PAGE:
Part 4: Summary and Closing Words

11 Quick review

12 Final Words

About the Technology

TensorFlow.js is an open-source JavaScript library for defining, training, and deploying deep learning models to the web browser. It’s quickly gaining popularity with developers for its amazing set of benefits including scalability, responsiveness, modularity, and portability. And with JavaScript, deep learning applications can run on a wide variety platforms, making it more accessible than ever before! TensorFlow-based applications are combating disease, detecting and translating speech in real time and helping NASA identify Near Earth Objects. Imagine what it can do for you!

About the book

In Deep Learning with JavaScript, authors Shanqing Cai, Eric Nielsen, Stanley Bileschi and François Chollet teach you how to use TensorFlow to build incredible deep learning applications in JavaScript. These seasoned deep learning experts make it easy to see why JavaScript lends itself so well to deep learning. After teaching you the basics of Tensorflow.js, they ease you into core concepts like client-side prediction and analytics, web-based sensors, and supervised machine learning. Then, you’ll dive into image recognition, transfer learning, preparing data, DL for text and sequences, generative DL in the browser, and reinforced learning in the browser. Interesting and relevant use cases, including recognizing speech commands and captioning images and videos, drive home the value of your new skills. By the end, you’ll be solving real world problems with DL models and applications of your own!

What's inside

  • Deploying computer vision, audio, and natural language processing in the browser
  • Fine-tuning machine learning models with client-side data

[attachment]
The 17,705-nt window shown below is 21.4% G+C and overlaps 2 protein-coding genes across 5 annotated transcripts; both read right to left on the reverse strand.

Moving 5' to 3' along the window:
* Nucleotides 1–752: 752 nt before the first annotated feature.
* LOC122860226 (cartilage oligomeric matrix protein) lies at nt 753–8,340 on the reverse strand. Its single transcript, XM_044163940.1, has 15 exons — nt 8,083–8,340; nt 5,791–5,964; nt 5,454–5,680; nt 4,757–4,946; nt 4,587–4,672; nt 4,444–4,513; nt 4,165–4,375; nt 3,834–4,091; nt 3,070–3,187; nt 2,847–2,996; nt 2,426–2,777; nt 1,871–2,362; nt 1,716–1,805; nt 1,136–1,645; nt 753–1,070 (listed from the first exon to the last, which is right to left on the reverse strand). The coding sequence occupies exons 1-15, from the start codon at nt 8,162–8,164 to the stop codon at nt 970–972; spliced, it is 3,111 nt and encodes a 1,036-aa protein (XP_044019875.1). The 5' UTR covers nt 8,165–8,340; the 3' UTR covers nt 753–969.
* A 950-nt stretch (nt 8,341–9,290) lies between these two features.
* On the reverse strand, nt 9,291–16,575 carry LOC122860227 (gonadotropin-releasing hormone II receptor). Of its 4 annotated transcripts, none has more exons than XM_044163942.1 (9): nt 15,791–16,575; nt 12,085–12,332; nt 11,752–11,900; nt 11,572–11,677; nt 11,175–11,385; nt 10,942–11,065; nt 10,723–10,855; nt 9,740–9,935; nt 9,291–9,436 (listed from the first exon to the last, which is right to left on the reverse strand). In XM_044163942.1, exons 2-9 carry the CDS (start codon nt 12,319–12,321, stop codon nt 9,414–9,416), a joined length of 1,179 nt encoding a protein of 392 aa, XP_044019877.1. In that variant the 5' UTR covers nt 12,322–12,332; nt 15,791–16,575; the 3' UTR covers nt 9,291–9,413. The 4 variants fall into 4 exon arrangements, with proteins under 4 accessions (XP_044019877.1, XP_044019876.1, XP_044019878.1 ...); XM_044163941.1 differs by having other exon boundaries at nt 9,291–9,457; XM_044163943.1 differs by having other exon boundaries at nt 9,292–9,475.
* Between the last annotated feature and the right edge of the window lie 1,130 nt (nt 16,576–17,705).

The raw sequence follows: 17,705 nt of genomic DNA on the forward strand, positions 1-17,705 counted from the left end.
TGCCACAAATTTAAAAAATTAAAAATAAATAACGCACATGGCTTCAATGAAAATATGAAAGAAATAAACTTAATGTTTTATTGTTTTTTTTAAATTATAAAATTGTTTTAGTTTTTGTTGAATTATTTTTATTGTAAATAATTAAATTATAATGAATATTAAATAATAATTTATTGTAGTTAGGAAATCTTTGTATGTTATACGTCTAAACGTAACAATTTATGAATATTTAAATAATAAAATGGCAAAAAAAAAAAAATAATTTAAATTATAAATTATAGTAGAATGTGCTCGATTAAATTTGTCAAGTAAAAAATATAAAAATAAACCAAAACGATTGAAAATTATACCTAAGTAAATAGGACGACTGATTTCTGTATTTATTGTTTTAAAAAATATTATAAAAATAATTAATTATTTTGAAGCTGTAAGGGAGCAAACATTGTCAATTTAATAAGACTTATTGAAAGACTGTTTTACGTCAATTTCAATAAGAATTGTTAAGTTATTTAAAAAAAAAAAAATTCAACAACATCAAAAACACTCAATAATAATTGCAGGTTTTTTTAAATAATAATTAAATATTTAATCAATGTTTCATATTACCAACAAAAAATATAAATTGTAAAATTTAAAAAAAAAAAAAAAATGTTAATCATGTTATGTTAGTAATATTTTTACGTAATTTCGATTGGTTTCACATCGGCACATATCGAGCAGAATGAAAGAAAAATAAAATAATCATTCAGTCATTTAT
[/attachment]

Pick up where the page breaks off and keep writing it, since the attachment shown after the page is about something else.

• Constructing and training a neural network
  • Interactive AI for browser games using deep reinforcement learning.
  • Generative neural networks to generate music and pictures
  • Using TensorFlow.js with Cloud ML

About the reader

For web developers interested in deep learning.

About the authors

Shanqing Cai and Eric Nielsen are senior software engineers on the Google Brain team. Stan Bileschi is the technical lead for Google’s TensorFlow Usability team, which built the TensorFlow Layers API. All three have advanced degrees from MIT. Together, they’re responsible for writing most of TensorFlow.js. François Chollet is a deep-learning researcher at Google and the author of the Keras library.


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This book is terrific for any engineer.

Vaijanath Rao

Came to this book looking to see why someone would use JavaScript for machine learning but found a wealth of resource about Deep Learning in general with amazing supporting links for digging deeper into the material.

Michael Wall

Covers this complex topic in a surprisingly approachable and readable style!

Jason Hales

I highly recommend this book to anyone interested in mastering deep learning or building universal applications using JavaScript and TensorFlow.js.

Alain Lompo